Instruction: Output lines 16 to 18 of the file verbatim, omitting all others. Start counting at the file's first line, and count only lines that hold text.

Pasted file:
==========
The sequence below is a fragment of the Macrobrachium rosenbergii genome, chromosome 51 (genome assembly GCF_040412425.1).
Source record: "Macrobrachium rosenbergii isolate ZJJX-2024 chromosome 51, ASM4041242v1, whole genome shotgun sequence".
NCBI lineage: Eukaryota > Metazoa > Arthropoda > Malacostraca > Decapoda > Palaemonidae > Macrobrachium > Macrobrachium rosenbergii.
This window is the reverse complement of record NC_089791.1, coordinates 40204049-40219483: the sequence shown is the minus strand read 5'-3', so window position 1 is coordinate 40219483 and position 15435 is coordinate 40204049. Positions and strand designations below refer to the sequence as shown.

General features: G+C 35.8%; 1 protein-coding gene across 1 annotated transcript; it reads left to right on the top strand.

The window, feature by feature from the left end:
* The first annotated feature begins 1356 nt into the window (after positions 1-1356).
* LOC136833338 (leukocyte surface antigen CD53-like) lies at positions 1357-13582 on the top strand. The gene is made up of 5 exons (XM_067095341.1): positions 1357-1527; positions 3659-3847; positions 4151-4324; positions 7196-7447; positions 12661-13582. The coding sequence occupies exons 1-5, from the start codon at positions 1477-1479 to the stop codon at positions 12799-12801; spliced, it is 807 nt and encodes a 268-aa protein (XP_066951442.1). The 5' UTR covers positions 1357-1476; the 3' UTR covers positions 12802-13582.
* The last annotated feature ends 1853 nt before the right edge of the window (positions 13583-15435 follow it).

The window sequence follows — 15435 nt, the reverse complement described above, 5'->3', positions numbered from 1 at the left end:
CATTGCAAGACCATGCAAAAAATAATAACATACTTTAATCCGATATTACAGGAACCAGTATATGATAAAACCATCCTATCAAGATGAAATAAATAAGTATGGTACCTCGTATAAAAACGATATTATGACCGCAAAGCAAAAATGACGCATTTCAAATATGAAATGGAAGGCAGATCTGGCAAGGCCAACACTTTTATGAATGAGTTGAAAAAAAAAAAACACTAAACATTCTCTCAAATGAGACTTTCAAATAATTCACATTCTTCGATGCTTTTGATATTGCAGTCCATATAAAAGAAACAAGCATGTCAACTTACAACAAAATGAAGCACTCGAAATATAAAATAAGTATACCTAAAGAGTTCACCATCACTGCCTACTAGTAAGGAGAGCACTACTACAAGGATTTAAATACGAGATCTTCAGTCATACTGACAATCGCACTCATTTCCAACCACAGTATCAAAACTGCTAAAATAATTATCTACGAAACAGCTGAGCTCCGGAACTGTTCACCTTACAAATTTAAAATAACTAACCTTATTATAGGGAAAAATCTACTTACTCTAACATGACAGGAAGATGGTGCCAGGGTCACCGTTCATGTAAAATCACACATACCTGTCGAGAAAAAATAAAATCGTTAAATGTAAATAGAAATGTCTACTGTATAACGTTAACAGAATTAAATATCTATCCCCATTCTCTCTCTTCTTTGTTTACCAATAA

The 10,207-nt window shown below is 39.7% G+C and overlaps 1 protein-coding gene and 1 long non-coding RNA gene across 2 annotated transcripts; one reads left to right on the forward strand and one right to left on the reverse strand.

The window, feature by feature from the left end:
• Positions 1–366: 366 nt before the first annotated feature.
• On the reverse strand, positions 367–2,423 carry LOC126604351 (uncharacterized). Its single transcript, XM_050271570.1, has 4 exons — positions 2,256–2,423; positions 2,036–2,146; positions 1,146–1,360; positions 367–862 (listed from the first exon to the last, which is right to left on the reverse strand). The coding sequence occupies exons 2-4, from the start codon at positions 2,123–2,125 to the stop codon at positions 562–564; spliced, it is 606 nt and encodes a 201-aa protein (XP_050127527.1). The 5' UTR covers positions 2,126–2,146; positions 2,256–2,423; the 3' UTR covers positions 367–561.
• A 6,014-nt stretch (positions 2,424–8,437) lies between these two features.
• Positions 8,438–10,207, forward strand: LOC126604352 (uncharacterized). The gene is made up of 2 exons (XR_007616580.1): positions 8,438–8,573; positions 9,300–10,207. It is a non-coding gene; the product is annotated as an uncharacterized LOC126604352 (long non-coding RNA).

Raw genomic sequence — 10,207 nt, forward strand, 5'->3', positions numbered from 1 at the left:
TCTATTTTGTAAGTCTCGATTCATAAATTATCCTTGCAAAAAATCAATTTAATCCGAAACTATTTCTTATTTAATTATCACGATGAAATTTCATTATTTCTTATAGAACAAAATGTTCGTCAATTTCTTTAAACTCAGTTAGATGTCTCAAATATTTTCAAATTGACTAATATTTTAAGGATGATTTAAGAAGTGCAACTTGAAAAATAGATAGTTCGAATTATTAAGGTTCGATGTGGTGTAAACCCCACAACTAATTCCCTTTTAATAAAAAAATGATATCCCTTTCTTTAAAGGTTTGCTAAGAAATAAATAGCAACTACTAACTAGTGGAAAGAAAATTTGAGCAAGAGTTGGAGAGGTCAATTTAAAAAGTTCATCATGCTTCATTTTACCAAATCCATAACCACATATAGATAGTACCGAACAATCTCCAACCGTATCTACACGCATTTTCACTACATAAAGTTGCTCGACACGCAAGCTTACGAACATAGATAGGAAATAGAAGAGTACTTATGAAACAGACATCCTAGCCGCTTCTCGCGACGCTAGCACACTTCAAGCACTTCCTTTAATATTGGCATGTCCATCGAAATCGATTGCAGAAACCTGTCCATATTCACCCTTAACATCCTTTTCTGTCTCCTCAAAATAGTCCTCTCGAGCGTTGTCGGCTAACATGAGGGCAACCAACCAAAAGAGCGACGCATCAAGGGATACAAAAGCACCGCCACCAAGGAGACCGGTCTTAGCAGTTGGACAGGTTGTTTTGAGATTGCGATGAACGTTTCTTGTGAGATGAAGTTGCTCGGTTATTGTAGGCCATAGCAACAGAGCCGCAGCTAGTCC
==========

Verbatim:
• A 6,014-nt stretch (positions 2,424–8,437) lies between these two features.
• Positions 8,438–10,207, forward strand: LOC126604352 (uncharacterized). The gene is made up of 2 exons (XR_007616580.1): positions 8,438–8,573; positions 9,300–10,207. It is a non-coding gene; the product is annotated as an uncharacterized LOC126604352 (long non-coding RNA).

Raw genomic sequence — 10,207 nt, forward strand, 5'->3', positions numbered from 1 at the left: